John Drummond. The first marriage produced three sons,
the first being Earl George Gordon.
George Gordon, 4th Earl of Huntly
(1513-1566). George Gordon inherited his
earldom and estates in 1524 at age ten. As commander of
the King's Army he defeated the English at the Battle of
Hadden Rig in 1542. He was captured at the Battle of
Pinkie Cleugh in 1547, but escaped and in 1550
accompanied Mary of Guise to France. He joined the Lords
of the Congregation in 1560 and was prepared to accept
Mary, Queen of Scots until she transferred the Earldom
of Moray, which had been given to the Earl of Huntly in
1549, to her half-brother Lord James Stewart, at which
point he withdrew to his estates in northeast Scotland.
Mary toured the northeast in August
1562, but was refused entry to Inverness Castle on
Gordon's orders. The Queen's forces captured the Castle
before moving to Aberdeen where she issued a summons for
Gordon. He refused to answer and was outlawed. He
marched on Aberdeen but was defeated by James Stewart, 1st
Earl of Moray, at the Battle of Corrichie in October
1562. He died of apoplexy (stroke) after his capture.
George married Elizabeth Keith in 1530.
They had eleven children; eight sons and three
daughters. Sir John Gordon, one of their sons, who was
captured with George in 1562, and was executed by Queen
Mary’s edict in Aberdeen the same year. Huntly estate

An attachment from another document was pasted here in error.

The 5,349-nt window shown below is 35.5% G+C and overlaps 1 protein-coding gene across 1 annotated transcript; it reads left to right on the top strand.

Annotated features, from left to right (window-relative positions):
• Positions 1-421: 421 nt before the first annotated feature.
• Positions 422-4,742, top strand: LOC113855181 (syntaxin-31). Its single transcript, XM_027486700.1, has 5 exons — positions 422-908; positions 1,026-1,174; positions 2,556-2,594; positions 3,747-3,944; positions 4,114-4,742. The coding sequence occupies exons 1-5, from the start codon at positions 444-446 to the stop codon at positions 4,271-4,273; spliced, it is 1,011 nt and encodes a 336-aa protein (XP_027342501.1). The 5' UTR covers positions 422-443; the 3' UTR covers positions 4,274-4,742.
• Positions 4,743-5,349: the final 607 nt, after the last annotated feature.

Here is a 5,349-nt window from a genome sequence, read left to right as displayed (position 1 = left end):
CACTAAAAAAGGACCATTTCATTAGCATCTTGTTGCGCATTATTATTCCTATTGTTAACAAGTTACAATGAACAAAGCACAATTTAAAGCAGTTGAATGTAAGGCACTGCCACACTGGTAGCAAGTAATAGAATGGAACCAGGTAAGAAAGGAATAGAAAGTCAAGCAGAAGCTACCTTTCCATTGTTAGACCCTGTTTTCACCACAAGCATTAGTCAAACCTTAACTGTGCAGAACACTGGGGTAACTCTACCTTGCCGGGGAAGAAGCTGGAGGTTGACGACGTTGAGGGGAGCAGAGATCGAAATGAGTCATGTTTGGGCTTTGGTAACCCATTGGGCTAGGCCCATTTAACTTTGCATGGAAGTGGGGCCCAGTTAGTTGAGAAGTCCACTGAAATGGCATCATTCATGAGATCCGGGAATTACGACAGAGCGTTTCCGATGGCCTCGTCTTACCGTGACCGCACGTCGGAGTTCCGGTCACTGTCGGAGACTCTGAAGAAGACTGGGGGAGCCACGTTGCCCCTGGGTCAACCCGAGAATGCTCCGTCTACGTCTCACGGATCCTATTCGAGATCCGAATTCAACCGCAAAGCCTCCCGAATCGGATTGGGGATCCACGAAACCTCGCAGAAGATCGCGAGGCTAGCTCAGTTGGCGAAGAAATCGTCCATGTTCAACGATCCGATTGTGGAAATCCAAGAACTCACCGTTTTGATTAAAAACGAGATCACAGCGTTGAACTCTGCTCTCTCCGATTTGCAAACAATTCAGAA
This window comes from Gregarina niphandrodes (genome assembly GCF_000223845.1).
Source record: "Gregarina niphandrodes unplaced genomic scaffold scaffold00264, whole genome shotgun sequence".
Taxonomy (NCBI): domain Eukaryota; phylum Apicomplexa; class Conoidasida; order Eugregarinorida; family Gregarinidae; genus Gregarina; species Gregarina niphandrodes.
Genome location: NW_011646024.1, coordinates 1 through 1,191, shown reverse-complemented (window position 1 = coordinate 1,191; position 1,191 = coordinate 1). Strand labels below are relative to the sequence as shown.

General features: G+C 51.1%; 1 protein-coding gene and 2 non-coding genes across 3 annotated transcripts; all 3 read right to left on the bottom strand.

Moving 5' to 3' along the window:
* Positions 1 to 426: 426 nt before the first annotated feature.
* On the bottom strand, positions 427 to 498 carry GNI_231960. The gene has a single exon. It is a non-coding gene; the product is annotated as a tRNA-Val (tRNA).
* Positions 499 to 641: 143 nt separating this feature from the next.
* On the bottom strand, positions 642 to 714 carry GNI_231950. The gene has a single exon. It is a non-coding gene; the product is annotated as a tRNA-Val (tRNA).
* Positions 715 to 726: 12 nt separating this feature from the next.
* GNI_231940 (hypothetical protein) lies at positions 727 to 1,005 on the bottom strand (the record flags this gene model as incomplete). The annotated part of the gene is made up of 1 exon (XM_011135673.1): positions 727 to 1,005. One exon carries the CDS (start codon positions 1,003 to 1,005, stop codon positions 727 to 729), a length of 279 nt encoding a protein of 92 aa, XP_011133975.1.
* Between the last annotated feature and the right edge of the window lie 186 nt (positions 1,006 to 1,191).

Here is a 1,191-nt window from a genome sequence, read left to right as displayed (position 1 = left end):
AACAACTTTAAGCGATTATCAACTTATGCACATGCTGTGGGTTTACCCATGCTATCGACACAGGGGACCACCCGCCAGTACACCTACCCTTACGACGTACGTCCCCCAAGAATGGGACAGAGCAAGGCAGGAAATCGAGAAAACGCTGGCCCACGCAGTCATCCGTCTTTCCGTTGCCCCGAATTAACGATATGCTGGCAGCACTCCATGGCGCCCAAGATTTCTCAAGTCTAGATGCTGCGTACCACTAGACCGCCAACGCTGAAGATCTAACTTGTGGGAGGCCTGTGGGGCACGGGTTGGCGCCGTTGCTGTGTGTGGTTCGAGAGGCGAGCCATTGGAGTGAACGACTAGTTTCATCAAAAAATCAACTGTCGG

was posthumously ordered forfeited by parliament in May
Lady Jean Gordon, Countess of Bothwell
(1546-1629). Lady Jean Gordon was born
at Huntly Castle in Aberdeenshire, the second eldest
daughter of George Gordon, 4th Earl of Huntly,
at the time the wealthiest and most powerful landowner
in the Scottish Higlands, and Elizabeth Keith. On
February 24, 1566, Jean, who was a Catholic, married
James Hepburn, 4th Earl of Bothwell, in a
Protestant-rites ceremony apparently celebrated with
considerable pomp, becoming Countess of Bothwell. Queen
Mary, who strongly approved of the match – supplied
cloth of silver and white taffeta for Jean's wedding
gown, although she had wanted the marriage to have taken
place in the Chapel Royal during a mass. (apparently
neither Lady Jean or Queen Mary held any animosity
towards the other, even though Mary had ordered the
execution of Jean’s brother). Bothwell, however, refused
to attend mass. Her uncle, Alexander Gordon, Bishop of
Galloway, preached at the ceremony at the court at
Holyrood House in Edinburgh. On May 3, 1567, Jean was
granted a divorce judgement against Bothwell in the
Protestant commissary court on the grounds of his
alleged adultery with her maid and seamstress, Bessie
Crawford. Jean was awarded ownership of Bothwell’s
Crichton Castle as part of the divorce settlement. Jean
had no children with Bothwell.
Jean Gordon then married, on December
13, 1573, Alexander Gordon, 12th Earl of
Sutherland, thus now becoming the Countess of